Exclusive: This is what Gypsy Rose thinks of the HBO documentary "Mommy Dead and Dearest"
In a little over a week, it will be exactly one month since the documentary Mommy Dead and Dearest premiered on HBO. Nonetheless, my co-editor Rachel and I are still talking about it, writing about it, and learning more. It’s a story that has made its mark on us, as it follows the narrative of a mother-daughter pair (Dee Dee and Gypsy Rose Blancharde) dealing with Munchausen by proxy syndrome. This form of child abuse involves a caretaker fabricating an illness for their dependent, in order to receive attention, power, or monetary gain. In the case of Dee Dee and Gypsy, this led to Dee Dee’s murder, which Gypsy had a hand in.
Following our extensive coverage of this harrowing story, the director of Mommy Dead and Dearest, Erin Lee Carr, and Gypsy Rose’s stepmom, Kristy Blanchard, reached out to us on Twitter. They offered to answer some of the questions we still had after watching the documentary.
During our interview, both Erin and Kristy gave us an update on how Gypsy Rose is doing in prison. They specifically touched on how Gypsy feels about the documentary, which takes an in-depth look at a traumatic part of her life.
HelloGiggles: Was Gypsy able to see the documentary in prison? Does she know about the response to it? Has she shared any thoughts about the documentary itself?
Erin Lee Carr: Gypsy has not seen the documentary. It was discussed with the warden; it was requested that she be able to see it. But as is very typical with situations like this, the warden said no. [There are] things that she was able to see. There was a feature magazine piece in People magazine — she was able to look at that. Kristy, Rod, and I were on Good Morning America — she was able to watch that. Kristy and Rod have been so supportive and amazing in this process, and they watched the documentary three times through, and stopped by [the prison], and had very long discussions with Gypsy about what the film was like.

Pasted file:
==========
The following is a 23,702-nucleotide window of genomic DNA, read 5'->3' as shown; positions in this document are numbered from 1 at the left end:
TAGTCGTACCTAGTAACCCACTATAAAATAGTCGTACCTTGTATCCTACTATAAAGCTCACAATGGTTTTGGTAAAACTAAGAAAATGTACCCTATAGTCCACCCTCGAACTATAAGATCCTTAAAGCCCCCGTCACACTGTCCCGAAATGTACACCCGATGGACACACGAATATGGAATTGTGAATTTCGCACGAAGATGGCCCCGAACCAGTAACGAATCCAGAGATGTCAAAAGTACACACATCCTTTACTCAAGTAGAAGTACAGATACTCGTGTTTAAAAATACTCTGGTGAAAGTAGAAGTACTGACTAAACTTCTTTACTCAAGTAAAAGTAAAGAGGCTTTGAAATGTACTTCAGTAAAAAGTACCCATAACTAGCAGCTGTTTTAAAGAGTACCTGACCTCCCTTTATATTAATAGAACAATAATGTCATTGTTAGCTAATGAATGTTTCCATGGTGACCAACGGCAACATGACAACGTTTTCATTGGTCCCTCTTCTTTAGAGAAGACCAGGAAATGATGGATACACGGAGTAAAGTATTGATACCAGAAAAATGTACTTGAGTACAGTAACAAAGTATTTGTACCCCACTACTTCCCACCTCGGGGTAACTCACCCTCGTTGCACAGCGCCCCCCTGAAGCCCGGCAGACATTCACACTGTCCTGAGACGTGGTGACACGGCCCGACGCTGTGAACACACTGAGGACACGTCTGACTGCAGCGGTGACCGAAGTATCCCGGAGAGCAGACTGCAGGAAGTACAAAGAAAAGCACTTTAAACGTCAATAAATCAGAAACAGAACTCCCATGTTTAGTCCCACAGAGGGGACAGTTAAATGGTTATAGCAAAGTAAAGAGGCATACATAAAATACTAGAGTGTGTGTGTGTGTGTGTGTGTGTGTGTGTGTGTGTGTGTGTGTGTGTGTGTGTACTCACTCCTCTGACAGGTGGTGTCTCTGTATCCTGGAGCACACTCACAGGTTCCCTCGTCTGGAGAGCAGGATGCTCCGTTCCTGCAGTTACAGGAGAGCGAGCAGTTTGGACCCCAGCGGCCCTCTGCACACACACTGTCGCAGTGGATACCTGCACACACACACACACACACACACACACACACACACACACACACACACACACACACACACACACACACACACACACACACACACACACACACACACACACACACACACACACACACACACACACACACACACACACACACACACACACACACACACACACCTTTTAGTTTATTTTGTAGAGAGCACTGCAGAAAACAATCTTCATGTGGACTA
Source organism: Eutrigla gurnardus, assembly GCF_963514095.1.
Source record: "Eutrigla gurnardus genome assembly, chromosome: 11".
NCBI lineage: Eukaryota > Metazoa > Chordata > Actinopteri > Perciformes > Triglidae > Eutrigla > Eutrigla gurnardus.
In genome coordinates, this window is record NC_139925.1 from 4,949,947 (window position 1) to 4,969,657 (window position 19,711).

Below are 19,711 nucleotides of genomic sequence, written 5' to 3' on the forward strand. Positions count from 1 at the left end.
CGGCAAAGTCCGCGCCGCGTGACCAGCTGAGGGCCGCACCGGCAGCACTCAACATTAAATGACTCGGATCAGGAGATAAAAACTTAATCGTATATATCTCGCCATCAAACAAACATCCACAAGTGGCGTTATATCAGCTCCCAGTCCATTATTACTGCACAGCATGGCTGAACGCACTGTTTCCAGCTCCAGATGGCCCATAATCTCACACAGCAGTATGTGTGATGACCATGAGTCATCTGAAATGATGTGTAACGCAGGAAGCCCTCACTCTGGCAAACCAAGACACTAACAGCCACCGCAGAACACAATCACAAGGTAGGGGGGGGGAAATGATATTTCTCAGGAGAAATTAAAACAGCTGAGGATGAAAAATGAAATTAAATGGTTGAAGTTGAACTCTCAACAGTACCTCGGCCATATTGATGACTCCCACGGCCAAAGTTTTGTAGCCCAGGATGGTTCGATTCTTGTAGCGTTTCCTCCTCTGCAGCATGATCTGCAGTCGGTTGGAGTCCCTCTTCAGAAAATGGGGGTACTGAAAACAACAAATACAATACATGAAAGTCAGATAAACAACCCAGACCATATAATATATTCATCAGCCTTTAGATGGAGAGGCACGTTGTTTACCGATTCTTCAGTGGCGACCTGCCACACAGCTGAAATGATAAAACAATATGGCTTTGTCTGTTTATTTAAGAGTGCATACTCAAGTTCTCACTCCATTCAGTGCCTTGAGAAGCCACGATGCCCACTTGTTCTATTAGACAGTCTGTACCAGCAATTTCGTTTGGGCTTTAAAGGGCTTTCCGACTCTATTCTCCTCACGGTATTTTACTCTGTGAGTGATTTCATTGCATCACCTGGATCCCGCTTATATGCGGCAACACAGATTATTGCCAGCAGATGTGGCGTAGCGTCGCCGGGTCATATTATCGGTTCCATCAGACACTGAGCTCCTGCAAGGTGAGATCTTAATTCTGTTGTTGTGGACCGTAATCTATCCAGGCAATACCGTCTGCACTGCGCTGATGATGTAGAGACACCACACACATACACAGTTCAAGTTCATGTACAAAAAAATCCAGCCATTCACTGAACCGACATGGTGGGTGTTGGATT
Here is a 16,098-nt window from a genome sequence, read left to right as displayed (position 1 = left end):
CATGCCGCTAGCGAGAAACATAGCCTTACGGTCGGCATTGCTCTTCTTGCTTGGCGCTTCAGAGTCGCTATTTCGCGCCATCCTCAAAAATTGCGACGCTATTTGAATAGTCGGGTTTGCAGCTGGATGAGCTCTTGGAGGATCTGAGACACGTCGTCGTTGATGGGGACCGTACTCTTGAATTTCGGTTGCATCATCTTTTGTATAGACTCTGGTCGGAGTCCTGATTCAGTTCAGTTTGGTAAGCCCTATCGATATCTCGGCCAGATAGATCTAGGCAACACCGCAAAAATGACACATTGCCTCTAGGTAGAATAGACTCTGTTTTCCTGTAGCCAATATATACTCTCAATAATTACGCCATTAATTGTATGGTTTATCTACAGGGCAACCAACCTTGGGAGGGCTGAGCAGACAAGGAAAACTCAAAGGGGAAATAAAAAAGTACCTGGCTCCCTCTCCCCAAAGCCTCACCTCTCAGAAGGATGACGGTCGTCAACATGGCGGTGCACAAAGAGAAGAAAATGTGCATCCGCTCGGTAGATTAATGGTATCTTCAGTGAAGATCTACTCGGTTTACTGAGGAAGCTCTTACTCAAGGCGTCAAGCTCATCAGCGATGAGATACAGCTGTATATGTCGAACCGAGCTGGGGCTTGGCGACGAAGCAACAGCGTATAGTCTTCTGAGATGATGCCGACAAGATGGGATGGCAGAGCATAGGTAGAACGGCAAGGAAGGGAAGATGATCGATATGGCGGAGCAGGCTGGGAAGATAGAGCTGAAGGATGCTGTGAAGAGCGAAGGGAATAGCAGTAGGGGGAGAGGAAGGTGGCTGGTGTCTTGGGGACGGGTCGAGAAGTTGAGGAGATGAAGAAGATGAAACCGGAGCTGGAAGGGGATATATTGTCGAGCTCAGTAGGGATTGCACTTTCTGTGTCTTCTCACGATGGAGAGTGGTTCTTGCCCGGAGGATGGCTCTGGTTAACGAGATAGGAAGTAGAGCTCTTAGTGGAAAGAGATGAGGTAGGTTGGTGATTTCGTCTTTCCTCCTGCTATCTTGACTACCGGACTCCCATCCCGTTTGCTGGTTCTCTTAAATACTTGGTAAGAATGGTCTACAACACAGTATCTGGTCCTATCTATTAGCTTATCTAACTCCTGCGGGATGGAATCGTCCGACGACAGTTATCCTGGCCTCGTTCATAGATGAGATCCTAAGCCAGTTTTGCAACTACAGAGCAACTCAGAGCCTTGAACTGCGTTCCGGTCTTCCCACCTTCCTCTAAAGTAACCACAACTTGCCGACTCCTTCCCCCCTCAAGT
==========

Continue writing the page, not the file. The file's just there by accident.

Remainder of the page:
And I’ve had subsequent conversations with Gypsy where she’s like, “Why did you put this in?” She’s very aware of what’s in it. I have briefed her that it will be a difficult movie for her to watch. We don’t pull punches in the film. There’s a lot in there that is difficult. But we feel…I feel that she has a good general reference for what the film looks like. And the reactions towards her have been genuinely positive, and helped her in her life…She has told me that she’s been very happy.
Kristy Blanchard: Between Rod and I and Erin, she really knows what is in it — everything that’s in it. She’s just never seen it, but she feels like she’s seen it because we fill her in so much. And she questions Erin — “Why did you put this?” — just like how she talked to me about it. [I told her that people] have to go through each part in this documentary to get where you are. They have to show the bad, to get to why everything transpired, to why you had to get out [from Dee Dee’s abuse]. And she was like, “Okay. I understand.” She just wants to be prepared in case people were frightened of her, you know…and asking her questions where she wouldn’t know how to answer them. So she pretty much knows all about it — she just hasn’t seen it.
HG: Was there anything specific that she didn’t want to be in the documentary?
ELC: I mean, I think that it’s really, really difficult to think about what happened with her mom. And also, she was physically and verbally abused by Nick. I think that is really a difficult subject for her to talk about; let alone invite other people into the discussion. I thought she showed remarkable honesty and integrity in our interview by being able to talk about these things. I mean, honestly, I don’t think she wants to talk about half the things.
You just knew that it was important to tell the whole story for her through her perspective — for that to be out there. But I don’t think any part of this process has been easy for her. I think it’s nice that she has a lot of great women to talk to, and Kristy is this incredible advocate for her, and for her voice. But this [whole process with the documentary] is just, I’m sure, so emotionally draining. That’s how I understand it. She does it because she thinks it’s the right thing to do.